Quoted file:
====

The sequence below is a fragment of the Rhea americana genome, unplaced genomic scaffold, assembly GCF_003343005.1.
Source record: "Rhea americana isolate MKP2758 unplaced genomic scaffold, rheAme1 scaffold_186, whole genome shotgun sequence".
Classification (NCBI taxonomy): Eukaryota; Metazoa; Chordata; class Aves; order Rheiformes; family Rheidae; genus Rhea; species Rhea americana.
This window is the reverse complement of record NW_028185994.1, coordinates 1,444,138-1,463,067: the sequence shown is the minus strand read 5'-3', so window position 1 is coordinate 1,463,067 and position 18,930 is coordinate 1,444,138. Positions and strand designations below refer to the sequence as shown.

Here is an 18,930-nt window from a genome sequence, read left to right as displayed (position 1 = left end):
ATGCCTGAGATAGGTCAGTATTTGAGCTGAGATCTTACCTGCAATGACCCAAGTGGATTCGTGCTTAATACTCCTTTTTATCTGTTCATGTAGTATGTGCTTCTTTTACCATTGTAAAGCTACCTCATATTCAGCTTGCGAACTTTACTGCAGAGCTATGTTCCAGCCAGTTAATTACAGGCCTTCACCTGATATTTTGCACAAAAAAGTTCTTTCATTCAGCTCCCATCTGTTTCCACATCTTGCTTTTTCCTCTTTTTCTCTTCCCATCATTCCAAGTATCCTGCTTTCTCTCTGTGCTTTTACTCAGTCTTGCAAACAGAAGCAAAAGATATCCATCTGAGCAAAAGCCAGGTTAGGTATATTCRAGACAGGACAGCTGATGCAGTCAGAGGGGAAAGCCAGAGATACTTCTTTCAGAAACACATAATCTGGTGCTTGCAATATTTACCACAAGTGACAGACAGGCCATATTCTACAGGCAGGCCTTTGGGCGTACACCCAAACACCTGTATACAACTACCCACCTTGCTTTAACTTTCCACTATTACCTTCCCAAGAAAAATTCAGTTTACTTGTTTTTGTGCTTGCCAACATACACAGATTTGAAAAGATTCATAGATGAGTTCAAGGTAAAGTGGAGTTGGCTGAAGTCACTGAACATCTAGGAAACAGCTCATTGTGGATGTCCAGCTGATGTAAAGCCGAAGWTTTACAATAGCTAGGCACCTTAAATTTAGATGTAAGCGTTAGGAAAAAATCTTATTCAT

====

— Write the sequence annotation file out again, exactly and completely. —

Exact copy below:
The sequence below is a fragment of the Rhea americana genome, unplaced genomic scaffold, assembly GCF_003343005.1.
Source record: "Rhea americana isolate MKP2758 unplaced genomic scaffold, rheAme1 scaffold_186, whole genome shotgun sequence".
Classification (NCBI taxonomy): Eukaryota; Metazoa; Chordata; class Aves; order Rheiformes; family Rheidae; genus Rhea; species Rhea americana.
This window is the reverse complement of record NW_028185994.1, coordinates 1,444,138-1,463,067: the sequence shown is the minus strand read 5'-3', so window position 1 is coordinate 1,463,067 and position 18,930 is coordinate 1,444,138. Positions and strand designations below refer to the sequence as shown.

Here is an 18,930-nt window from a genome sequence, read left to right as displayed (position 1 = left end):
ATGCCTGAGATAGGTCAGTATTTGAGCTGAGATCTTACCTGCAATGACCCAAGTGGATTCGTGCTTAATACTCCTTTTTATCTGTTCATGTAGTATGTGCTTCTTTTACCATTGTAAAGCTACCTCATATTCAGCTTGCGAACTTTACTGCAGAGCTATGTTCCAGCCAGTTAATTACAGGCCTTCACCTGATATTTTGCACAAAAAAGTTCTTTCATTCAGCTCCCATCTGTTTCCACATCTTGCTTTTTCCTCTTTTTCTCTTCCCATCATTCCAAGTATCCTGCTTTCTCTCTGTGCTTTTACTCAGTCTTGCAAACAGAAGCAAAAGATATCCATCTGAGCAAAAGCCAGGTTAGGTATATTCRAGACAGGACAGCTGATGCAGTCAGAGGGGAAAGCCAGAGATACTTCTTTCAGAAACACATAATCTGGTGCTTGCAATATTTACCACAAGTGACAGACAGGCCATATTCTACAGGCAGGCCTTTGGGCGTACACCCAAACACCTGTATACAACTACCCACCTTGCTTTAACTTTCCACTATTACCTTCCCAAGAAAAATTCAGTTTACTTGTTTTTGTGCTTGCCAACATACACAGATTTGAAAAGATTCATAGATGAGTTCAAGGTAAAGTGGAGTTGGCTGAAGTCACTGAACATCTAGGAAACAGCTCATTGTGGATGTCCAGCTGATGTAAAGCCGAAGWTTTACAATAGCTAGGCACCTTAAATTTAGATGTAAGCGTTAGGAAAAAATCTTATTCAT